]. In the referenced paper, 65%–80% classification accuracy was reported when choosing optimal MEG channels for both kinesthetic and visual untrained subjects. Notably, such accuracy for untrained subjects is similar to classification accuracy obtained in EEG studies with trained subjects [64
]. Based on the effect of suppressing mu/alpha and beta activity during motor imagery, it is possible to obtain up to 70%–85% accuracy using various classifiers, including machine learning methods, SVM, ICA, etc. [65
]. The main obstacle for achieving higher classification accuracy of single trials is the significant variability of temporal-spatial brain activity during motor imagery, which does not allow revealing universal patterns associated with a particular type of motor imagination.
In addition, the use of the hemodynamic response for the classification of motor imagery (e.g., for neurorehabilitation) also imposes a number of limitations. Firstly, the hemodynamic response is quite inertial, so that the registration of mild changes in oxygenation and deoxygenation of blood is required in the area of interest. Secondly, due to a relatively high cost and a large size, the MRI equipment is usually used in clinics for diagnosis, but not for regular training of motor imagery to restore motor activity after a stroke, as in the case of using EEG. In this context, it is of considerable interest to use the fNIRS device as a sensor of brain activity with an appropriate classification algorithm for the allocation of motor-related brain activity on the sensor level. As we have shown, the hemodynamic response generated by motor activity is strong enough to distinguish the corresponding region of the motor cortex responsible for the motor pattern formation. Thanks to the hemodynamic analysis, which is not sensitive to EEG background activity, it is possible to increase classification accuracy due to better signal repeatability in the analysis of single events. As a result, the classification accuracy of imaginary activity was increased up to more than 90%, which is quite sufficient for medical practice in neurorehabilitation procedures. It is important to emphasize that the fNIRS-based sensor is able to classify not only the kinesthetic mode of imagination, which is characterized by a pattern similar to real movements but also the visual type of imagination. However, we have to assume that in some cases, the classifier cannot recognize motor activity (the “uncertanity” algorithm branch in Figure 4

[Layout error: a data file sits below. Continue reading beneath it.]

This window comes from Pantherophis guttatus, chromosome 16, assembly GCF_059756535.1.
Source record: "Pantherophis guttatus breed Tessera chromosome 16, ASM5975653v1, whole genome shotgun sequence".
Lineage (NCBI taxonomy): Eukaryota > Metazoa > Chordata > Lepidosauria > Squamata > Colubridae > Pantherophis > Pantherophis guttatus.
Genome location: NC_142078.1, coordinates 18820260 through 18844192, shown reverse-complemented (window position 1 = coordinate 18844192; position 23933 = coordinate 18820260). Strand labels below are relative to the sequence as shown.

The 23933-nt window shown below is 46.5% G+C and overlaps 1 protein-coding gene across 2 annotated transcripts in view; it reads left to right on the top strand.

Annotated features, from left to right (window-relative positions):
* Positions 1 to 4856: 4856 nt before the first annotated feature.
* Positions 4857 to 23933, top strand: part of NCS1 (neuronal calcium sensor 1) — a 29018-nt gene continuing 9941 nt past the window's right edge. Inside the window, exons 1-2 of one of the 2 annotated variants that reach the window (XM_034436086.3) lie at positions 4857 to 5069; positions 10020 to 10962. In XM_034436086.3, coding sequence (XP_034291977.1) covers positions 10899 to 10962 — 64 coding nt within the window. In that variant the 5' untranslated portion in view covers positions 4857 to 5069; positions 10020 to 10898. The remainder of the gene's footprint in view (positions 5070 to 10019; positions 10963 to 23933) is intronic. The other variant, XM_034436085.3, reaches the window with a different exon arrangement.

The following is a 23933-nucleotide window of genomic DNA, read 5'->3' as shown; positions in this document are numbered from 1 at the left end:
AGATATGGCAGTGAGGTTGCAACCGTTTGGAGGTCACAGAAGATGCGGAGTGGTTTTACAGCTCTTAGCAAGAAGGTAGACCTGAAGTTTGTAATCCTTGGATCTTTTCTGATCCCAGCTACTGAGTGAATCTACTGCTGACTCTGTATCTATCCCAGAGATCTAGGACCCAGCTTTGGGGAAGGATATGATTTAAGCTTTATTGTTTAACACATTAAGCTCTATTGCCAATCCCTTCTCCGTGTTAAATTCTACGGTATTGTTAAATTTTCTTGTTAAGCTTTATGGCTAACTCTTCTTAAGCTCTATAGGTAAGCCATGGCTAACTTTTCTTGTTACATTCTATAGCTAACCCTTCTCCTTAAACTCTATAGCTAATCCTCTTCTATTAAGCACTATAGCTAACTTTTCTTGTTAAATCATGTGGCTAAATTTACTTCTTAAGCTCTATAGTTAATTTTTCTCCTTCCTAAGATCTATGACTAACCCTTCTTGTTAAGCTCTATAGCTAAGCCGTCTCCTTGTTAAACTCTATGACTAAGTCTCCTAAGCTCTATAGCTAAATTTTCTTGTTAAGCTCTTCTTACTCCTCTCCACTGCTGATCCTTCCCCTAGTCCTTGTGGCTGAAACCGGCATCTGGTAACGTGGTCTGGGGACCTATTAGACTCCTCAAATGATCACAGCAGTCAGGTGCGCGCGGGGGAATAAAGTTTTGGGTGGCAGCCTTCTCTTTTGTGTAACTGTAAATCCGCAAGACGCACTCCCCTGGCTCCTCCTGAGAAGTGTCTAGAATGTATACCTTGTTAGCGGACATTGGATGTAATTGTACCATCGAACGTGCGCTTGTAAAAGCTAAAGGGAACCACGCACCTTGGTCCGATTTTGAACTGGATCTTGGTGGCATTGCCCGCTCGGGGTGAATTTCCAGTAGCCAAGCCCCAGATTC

In conclusion, it should be noted that imaginary movements are often used to form control commands in active brain-computer interfaces (BCI) [66